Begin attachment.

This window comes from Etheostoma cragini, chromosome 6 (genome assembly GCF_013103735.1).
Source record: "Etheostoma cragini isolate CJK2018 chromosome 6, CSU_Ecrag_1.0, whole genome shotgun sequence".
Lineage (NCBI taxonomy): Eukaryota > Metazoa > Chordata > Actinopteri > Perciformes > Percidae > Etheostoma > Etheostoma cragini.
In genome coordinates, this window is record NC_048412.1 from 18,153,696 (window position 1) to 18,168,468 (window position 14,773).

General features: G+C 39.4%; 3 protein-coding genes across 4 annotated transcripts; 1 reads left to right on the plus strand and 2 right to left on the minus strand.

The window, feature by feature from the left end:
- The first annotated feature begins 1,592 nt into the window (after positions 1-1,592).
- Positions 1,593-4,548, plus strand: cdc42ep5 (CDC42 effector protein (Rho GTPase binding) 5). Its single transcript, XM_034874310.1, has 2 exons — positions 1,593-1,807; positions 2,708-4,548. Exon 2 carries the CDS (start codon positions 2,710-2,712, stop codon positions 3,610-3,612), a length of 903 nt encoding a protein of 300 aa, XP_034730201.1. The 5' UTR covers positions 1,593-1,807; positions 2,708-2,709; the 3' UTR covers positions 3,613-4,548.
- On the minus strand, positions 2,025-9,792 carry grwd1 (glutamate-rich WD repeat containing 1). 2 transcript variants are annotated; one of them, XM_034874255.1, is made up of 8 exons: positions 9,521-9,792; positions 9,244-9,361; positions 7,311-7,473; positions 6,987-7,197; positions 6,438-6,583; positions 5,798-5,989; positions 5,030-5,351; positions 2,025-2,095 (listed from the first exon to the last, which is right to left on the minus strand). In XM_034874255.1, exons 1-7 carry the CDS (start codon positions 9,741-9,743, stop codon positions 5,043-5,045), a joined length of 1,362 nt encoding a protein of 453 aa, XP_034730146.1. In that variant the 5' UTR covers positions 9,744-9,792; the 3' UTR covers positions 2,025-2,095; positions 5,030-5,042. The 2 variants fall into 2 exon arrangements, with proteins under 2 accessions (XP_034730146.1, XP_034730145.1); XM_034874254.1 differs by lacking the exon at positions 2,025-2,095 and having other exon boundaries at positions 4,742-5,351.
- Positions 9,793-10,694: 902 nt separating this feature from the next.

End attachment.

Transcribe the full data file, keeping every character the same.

This window comes from Etheostoma cragini, chromosome 6 (genome assembly GCF_013103735.1).
Source record: "Etheostoma cragini isolate CJK2018 chromosome 6, CSU_Ecrag_1.0, whole genome shotgun sequence".
Lineage (NCBI taxonomy): Eukaryota > Metazoa > Chordata > Actinopteri > Perciformes > Percidae > Etheostoma > Etheostoma cragini.
In genome coordinates, this window is record NC_048412.1 from 18,153,696 (window position 1) to 18,168,468 (window position 14,773).

General features: G+C 39.4%; 3 protein-coding genes across 4 annotated transcripts; 1 reads left to right on the plus strand and 2 right to left on the minus strand.

The window, feature by feature from the left end:
- The first annotated feature begins 1,592 nt into the window (after positions 1-1,592).
- Positions 1,593-4,548, plus strand: cdc42ep5 (CDC42 effector protein (Rho GTPase binding) 5). Its single transcript, XM_034874310.1, has 2 exons — positions 1,593-1,807; positions 2,708-4,548. Exon 2 carries the CDS (start codon positions 2,710-2,712, stop codon positions 3,610-3,612), a length of 903 nt encoding a protein of 300 aa, XP_034730201.1. The 5' UTR covers positions 1,593-1,807; positions 2,708-2,709; the 3' UTR covers positions 3,613-4,548.
- On the minus strand, positions 2,025-9,792 carry grwd1 (glutamate-rich WD repeat containing 1). 2 transcript variants are annotated; one of them, XM_034874255.1, is made up of 8 exons: positions 9,521-9,792; positions 9,244-9,361; positions 7,311-7,473; positions 6,987-7,197; positions 6,438-6,583; positions 5,798-5,989; positions 5,030-5,351; positions 2,025-2,095 (listed from the first exon to the last, which is right to left on the minus strand). In XM_034874255.1, exons 1-7 carry the CDS (start codon positions 9,741-9,743, stop codon positions 5,043-5,045), a joined length of 1,362 nt encoding a protein of 453 aa, XP_034730146.1. In that variant the 5' UTR covers positions 9,744-9,792; the 3' UTR covers positions 2,025-2,095; positions 5,030-5,042. The 2 variants fall into 2 exon arrangements, with proteins under 2 accessions (XP_034730146.1, XP_034730145.1); XM_034874254.1 differs by lacking the exon at positions 2,025-2,095 and having other exon boundaries at positions 4,742-5,351.
- Positions 9,793-10,694: 902 nt separating this feature from the next.